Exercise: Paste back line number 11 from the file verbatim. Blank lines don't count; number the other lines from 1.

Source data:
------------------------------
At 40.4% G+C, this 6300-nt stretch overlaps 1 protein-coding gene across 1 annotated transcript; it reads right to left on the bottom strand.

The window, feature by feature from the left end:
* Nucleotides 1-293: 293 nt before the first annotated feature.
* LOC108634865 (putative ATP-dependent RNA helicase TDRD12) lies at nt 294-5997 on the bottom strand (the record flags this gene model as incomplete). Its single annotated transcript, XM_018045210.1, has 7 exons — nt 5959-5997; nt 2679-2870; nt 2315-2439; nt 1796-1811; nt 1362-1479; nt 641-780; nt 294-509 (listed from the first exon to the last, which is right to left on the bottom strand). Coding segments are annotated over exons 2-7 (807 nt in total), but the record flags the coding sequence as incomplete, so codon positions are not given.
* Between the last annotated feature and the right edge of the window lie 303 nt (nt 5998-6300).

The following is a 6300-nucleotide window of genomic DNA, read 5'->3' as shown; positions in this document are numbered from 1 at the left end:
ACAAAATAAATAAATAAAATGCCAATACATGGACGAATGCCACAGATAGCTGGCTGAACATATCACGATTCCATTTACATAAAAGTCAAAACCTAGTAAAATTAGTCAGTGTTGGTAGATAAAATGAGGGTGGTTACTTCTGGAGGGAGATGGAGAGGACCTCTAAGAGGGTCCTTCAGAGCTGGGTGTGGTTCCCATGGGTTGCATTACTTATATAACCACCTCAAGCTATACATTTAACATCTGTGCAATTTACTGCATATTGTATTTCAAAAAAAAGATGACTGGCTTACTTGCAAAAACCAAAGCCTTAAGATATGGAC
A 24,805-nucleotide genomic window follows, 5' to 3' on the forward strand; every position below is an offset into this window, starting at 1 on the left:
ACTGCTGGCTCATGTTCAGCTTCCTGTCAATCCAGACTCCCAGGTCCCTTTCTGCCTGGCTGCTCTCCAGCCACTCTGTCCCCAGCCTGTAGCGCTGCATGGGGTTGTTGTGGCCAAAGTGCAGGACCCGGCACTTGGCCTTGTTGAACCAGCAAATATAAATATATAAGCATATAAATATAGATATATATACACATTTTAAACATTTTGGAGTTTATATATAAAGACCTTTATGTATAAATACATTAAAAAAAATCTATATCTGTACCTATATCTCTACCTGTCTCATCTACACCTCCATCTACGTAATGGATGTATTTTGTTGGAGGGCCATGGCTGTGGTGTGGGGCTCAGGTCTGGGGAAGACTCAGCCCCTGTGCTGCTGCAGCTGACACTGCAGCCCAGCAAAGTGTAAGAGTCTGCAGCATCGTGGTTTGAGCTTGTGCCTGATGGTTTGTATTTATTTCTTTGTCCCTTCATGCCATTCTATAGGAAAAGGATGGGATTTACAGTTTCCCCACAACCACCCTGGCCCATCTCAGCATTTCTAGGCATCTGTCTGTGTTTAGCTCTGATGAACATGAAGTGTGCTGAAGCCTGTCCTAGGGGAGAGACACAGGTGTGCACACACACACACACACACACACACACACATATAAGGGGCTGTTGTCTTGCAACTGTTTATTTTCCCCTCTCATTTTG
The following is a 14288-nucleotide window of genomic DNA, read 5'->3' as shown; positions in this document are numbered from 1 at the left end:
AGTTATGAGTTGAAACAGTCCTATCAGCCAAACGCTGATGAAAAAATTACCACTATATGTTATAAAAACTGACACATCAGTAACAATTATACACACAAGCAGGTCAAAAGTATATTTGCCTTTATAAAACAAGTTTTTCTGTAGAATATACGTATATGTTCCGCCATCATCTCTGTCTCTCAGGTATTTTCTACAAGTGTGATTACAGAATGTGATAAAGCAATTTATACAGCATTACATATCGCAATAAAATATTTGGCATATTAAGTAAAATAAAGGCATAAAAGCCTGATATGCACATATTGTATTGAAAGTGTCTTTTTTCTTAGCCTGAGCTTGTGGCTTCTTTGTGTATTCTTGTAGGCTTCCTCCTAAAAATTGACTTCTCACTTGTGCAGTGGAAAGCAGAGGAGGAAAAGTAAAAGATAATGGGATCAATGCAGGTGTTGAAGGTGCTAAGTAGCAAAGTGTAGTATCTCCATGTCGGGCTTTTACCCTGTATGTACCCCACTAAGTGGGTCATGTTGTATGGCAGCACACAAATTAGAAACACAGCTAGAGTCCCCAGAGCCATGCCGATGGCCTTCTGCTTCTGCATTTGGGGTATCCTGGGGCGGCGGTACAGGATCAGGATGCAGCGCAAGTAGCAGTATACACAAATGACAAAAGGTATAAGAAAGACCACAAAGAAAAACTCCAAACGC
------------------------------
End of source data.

AGTTATGAGTTGAAACAGTCCTATCAGCCAAACGCTGATGAAAAAATTACCACTATATGTTATAAAAACTGACACATCAGTAACAATTATACACACAAGCAGGTCAAAAGTATATTTGCCTTTATAAAACAAGTTTTTCTGTAGAATATACGTATATGTTCCGCCATCATCTCTGTCTCTCAGGTATTTTCTACAAGTGTGATTACAGAATGTGATAAAGCAATTTATACAGCATTACATATCGCAATAAAATATTTGGCATATTAAGTAAAATAAAGGCATAAAAGCCTGATATGCACATATTGTATTGAAAGTGTCTTTTTTCTTAGCCTGAGCTTGTGGCTTCTTTGTGTATTCTTGTAGGCTTCCTCCTAAAAATTGACTTCTCACTTGTGCAGTGGAAAGCAGAGGAGGAAAAGTAAAAGATAATGGGATCAATGCAGGTGTTGAAGGTGCTAAGTAGCAAAGTGTAGTATCTCCATGTCGGGCTTTTACCCTGTATGTACCCCACTAAGTGGGTCATGTTGTATGGCAGCACACAAATTAGAAACACAGCTAGAGTCCCCAGAGCCATGCCGATGGCCTTCTGCTTCTGCATTTGGGGTATCCTGGGGCGGCGGTACAGGATCAGGATGCAGCGCAAGTAGCAGTATACACAAATGACAAAAGGTATAAGAAAGACCACAAAGAAAAACTCCAAACGC